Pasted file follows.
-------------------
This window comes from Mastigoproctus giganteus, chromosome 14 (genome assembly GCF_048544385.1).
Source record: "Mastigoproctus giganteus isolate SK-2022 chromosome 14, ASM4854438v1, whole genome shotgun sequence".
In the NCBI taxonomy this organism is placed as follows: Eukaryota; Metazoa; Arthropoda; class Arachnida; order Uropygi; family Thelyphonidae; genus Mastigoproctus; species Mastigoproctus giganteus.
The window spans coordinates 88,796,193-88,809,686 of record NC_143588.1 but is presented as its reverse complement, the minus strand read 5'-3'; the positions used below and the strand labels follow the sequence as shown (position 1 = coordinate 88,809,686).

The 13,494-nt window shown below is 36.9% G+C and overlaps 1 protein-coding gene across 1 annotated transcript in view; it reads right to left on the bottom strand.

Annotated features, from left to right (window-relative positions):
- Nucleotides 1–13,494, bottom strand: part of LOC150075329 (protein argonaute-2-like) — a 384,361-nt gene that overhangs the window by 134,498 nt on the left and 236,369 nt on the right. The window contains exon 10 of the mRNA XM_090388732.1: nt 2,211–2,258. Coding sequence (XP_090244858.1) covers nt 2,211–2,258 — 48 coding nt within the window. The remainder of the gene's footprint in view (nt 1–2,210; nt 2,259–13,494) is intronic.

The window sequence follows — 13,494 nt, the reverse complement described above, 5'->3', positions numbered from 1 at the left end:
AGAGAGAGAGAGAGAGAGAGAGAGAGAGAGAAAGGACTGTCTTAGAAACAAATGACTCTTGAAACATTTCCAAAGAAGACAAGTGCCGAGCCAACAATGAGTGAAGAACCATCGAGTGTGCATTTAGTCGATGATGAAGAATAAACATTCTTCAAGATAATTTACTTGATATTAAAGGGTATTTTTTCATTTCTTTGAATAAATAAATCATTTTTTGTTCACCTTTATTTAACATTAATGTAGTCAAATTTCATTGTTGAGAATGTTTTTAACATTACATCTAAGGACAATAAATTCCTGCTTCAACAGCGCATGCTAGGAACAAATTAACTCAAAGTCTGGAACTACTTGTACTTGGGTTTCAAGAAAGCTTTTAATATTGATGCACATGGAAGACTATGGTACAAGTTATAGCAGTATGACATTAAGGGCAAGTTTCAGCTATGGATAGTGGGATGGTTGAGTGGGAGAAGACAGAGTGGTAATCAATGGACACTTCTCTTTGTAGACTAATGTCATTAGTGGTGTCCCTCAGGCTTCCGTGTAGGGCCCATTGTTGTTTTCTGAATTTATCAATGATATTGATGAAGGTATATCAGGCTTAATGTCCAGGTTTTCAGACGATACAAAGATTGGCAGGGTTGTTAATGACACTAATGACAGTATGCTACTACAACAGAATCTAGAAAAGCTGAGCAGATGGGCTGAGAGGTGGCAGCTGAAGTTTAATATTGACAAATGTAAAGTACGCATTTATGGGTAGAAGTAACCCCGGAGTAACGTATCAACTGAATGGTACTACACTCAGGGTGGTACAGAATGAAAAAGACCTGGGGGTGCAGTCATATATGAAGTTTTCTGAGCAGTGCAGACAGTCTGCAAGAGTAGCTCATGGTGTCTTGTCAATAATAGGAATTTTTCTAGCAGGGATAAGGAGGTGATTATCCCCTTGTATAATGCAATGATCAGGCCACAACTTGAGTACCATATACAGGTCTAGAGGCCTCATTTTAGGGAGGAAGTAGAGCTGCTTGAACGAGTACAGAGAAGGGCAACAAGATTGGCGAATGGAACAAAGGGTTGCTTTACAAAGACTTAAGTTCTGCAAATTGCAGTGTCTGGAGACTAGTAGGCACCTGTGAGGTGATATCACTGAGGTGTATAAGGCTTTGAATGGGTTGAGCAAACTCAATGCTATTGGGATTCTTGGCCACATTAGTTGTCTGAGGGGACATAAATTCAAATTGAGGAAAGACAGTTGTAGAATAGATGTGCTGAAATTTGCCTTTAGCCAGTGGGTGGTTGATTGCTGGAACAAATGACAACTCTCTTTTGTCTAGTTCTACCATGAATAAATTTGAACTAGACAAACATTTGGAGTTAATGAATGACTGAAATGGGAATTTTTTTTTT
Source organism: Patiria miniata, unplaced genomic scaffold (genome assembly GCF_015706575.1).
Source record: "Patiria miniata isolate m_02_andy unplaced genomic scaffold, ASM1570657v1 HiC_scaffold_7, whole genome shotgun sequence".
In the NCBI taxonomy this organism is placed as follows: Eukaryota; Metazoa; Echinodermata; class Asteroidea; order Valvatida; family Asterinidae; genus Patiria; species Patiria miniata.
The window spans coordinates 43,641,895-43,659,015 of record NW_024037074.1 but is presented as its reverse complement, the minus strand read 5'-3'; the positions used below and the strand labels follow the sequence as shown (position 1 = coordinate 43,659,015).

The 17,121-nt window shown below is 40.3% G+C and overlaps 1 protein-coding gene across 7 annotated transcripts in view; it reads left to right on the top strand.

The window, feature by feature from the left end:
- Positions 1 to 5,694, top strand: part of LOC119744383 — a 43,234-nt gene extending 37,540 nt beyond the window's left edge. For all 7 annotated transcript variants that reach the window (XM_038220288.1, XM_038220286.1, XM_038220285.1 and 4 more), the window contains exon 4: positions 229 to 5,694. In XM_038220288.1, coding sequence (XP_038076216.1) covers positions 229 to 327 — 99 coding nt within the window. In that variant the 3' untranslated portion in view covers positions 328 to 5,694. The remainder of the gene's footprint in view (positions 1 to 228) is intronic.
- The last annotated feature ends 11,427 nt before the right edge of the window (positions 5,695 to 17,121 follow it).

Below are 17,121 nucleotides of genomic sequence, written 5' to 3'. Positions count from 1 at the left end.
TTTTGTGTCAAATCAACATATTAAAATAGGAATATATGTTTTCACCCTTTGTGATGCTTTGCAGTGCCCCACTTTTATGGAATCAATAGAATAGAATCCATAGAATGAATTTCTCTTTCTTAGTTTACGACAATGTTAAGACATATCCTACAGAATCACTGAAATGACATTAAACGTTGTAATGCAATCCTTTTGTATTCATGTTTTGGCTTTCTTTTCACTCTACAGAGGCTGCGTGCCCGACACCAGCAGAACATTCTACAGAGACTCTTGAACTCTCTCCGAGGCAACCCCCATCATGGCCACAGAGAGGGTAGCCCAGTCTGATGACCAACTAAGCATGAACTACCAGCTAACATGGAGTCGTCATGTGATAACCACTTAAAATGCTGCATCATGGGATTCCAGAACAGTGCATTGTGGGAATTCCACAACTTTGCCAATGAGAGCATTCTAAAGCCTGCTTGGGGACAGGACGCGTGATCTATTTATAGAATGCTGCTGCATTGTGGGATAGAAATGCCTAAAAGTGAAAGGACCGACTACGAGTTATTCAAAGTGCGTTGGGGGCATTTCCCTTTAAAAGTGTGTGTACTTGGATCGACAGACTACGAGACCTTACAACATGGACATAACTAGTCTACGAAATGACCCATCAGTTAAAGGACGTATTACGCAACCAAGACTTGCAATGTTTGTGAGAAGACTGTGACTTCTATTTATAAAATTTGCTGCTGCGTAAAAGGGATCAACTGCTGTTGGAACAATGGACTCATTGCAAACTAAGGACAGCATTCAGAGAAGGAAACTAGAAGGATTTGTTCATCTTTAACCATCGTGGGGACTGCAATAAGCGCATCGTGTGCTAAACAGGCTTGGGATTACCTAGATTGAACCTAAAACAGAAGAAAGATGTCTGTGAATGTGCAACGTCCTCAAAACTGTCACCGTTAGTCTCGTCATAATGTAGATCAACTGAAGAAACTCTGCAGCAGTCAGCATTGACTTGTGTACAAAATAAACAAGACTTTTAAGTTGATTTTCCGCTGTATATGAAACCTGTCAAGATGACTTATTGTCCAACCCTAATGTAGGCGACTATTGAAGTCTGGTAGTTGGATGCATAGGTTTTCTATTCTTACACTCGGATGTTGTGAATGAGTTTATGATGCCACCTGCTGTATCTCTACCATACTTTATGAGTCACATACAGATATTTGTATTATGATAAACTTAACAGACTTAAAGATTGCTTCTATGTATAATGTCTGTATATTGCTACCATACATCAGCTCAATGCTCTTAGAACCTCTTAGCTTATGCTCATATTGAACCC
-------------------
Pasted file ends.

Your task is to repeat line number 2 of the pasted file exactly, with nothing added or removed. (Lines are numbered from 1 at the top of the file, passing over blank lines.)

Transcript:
Source record: "Mastigoproctus giganteus isolate SK-2022 chromosome 14, ASM4854438v1, whole genome shotgun sequence".